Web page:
“You must liberate your charisma, I therefore prescribe Sweet Roots!” By Ian Browne Shamrock News
“You must liberate your charisma,
I therefore prescribe Sweet Roots!”
‘If music was colourful, then the Sweet Roots are as vibrant as any rainbow or sunset I have seen’
By Ian Browne Shamrock News...Bio by Tom Brownhill
Before we hitch a ride upon the Sweet Roots safari, I would just like to take this moment to reply to those who complained about the abuse Tom Rice dealt out to the mushroom photographed here by John Gormley. Tom confided in me and sincerely asserted that he is in fact a good friend of the fungi, they go way back, and on a few occasions Tom has had to lean on him in times of dire need.
Tom Rice invited me to write the Sweet Roots’ first ever review. On a warm Saturday night, I was asked to attend the Byron Vibes party at the Byron Brewery. I peeled myself off the floor’s arvo siesta and gallantly rushed to Byron from my home 15km up the beach in Bruns. I was standing semi-naked in the carpark and heard a wonderfully powerful voice as the walls of the Buddha Bar began to sway. ..“Blimey, the buggers have come on early!”… I quickly dressed and made my way into the crowded outside bar.
Previously, I had published a story on the Byron Vibes parties, but this was my first visit to one. They are splendid, local bands from the Northern Rivers get up on stage and shake their tails. Then rappers, reggae-dubbers, anyone, hop up and jam along in unison. There is some serious talent at these parties and the Sweet Roots are one of em. Tatts, dredds, gorgeous, smiling hippy chicks- in suitably clad fashions and face paints; a melee of happiness as the Sweet Roots poured vibrancy into the craniums of locals and rejuvenated backpackers. As I perched myself close to the band, within the intense autumn sunset under the wizen-energy of the mighty fig tree, I immediately put ink to cellulose:
The Sweet Roots are: Tom Brownhill (Keys), Amber Jolly (Vox), Tom Rice(Drums), Joel Bell (Bass), Jacob Tuck (Guitars).
The Sweet Roots are driven by a strong female voice as she dances along the front of the stage, the bass jiving along in time, as he and the guitarist sound out with backup vocals. Long of hair and leaning down over the keyboard, the church organ sounds reminded me of a thriving ‘Inspiral Carpets’ - meets- ‘Madness’ vibe (showing may age here). Mr Rice enthusiastically rattles away on drums, keeping the pace which is energetic and exciting. If you ever feel a bit down, or bored with life, trust me, go and see these guys, it is such a rejoicing and uplifting experience!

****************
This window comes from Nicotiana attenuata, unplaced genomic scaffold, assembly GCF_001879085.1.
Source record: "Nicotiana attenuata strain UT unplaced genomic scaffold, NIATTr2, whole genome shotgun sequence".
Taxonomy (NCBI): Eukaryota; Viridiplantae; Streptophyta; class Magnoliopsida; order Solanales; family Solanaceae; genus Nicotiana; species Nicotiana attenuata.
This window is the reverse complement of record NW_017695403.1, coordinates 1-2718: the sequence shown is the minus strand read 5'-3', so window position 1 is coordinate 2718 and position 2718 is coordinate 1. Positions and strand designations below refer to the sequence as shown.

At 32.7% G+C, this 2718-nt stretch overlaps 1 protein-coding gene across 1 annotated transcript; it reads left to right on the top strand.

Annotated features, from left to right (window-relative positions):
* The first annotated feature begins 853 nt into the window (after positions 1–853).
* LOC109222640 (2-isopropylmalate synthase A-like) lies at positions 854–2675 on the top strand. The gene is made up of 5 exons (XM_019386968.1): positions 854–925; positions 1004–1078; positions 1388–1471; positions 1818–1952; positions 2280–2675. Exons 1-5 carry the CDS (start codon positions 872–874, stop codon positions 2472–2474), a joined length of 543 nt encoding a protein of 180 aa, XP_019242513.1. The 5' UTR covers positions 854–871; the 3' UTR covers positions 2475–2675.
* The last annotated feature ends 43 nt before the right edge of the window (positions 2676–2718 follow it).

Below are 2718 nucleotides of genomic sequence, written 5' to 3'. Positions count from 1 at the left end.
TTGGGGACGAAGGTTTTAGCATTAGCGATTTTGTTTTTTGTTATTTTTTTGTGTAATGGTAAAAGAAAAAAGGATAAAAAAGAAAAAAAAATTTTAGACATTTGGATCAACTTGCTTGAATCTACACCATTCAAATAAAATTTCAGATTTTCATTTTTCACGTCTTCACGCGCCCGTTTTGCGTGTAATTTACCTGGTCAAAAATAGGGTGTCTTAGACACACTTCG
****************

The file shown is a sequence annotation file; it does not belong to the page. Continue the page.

It’s a party jive sound, a very pacey SKA-funk groove with enough time-changes and bouncy bass lines to keep you both in time with the beat, and also intrigued in the same moment. I particularly like how the guitar doesn’t over dominate the scene, allowing the keyboard to also send one to The Doors and Radio Birdman. But I have to say, the dancing Amber Jolly stole my heart, she is a wonderful front lady. I sat for a spell with her after the gig and had a chat. Amber was the singer in the Port Lincoln outfit Communal Red (great title). They were greedy in their many contributions to the Triple J ‘Rock’ and ‘Unearthed’ charts. Amber is relishing her new life here in the Northern Rivers of NSW and really gives the entire pre-mentioned groove an heir of individuality. I am a fan of the indie–fusions of the 90’s. Her voice almost seems like it doesn’t match the genre, and that for me is a massive TICK as it fosters hybridisation.
If you have to see one band this year, choose a fun, positive experience. A wonderful host in Amber, the band falls in-sync nicely; electric and non-pretentious. If music was colourful, then the Sweet Roots are as vibrant as any rainbow or sunset I have seen. Take heed, these guys are perfect for the big festivals! For now, they are in that precious moment in time called ‘infancy’, so get out there and get to know them before they become tied up elsewhere. I can’t wait to get my grubby lil-hands on a CD when the moment arises, then I can speak to the songs and their themes.
I will let the Tom Brownhill take it from here: “Sweet Roots – The Story ”
In the summer of 2014/2015, Amber (Lead Vocals) from Port Lincoln SA, moved to Byron Shire in search of new music. In her quest, she met Tommy (Drums) through a mutual friendship, and began jamming with some of the music she had written. It was around the same time that Tom (Keyboards) also moved to the area on a search for groovy music, and as fate had it, found it upon meeting Amber at a wild party at Dunoon, where an enthusiastic jam ensued. Amber and Tom enjoyed each other’s music and shortly after, the two Toms were introduced, and the band that would later be known as ‘Sweet Roots’ was conceived.
The three of us jammed all summer, developing an original style that suited our sound through Tommy’s versatile drumming, Amber’s soulful vocals and Tom’s shrill organ. The chunky rhythm came later in the form of Joel (Bass) from Kuranda QLD, which opened the doors to an uproar of musical experimentation, playing and merging aspects of rock, funk, reggae/dub, soul, folk, blues. We played a couple of local gigs, like the Mullumbimby Music Festival, which included a courtyard- garden gig at the Other Joint Café, but we mostly continued playing music at our own gatherings back at the Myocum Ridge Road House.
In the summer of 2016, Sweet Roots underwent a reinvention of sound once again when Tucki (guitar) joined the band, and we began to add a much heavier emphasis on laying down the funk and playing something that people can really dance and party to. Our only wish as a band is for people to just ‘Listen’ to the music, forget all that they know, as we take them on a journey through the Psychedelic soul.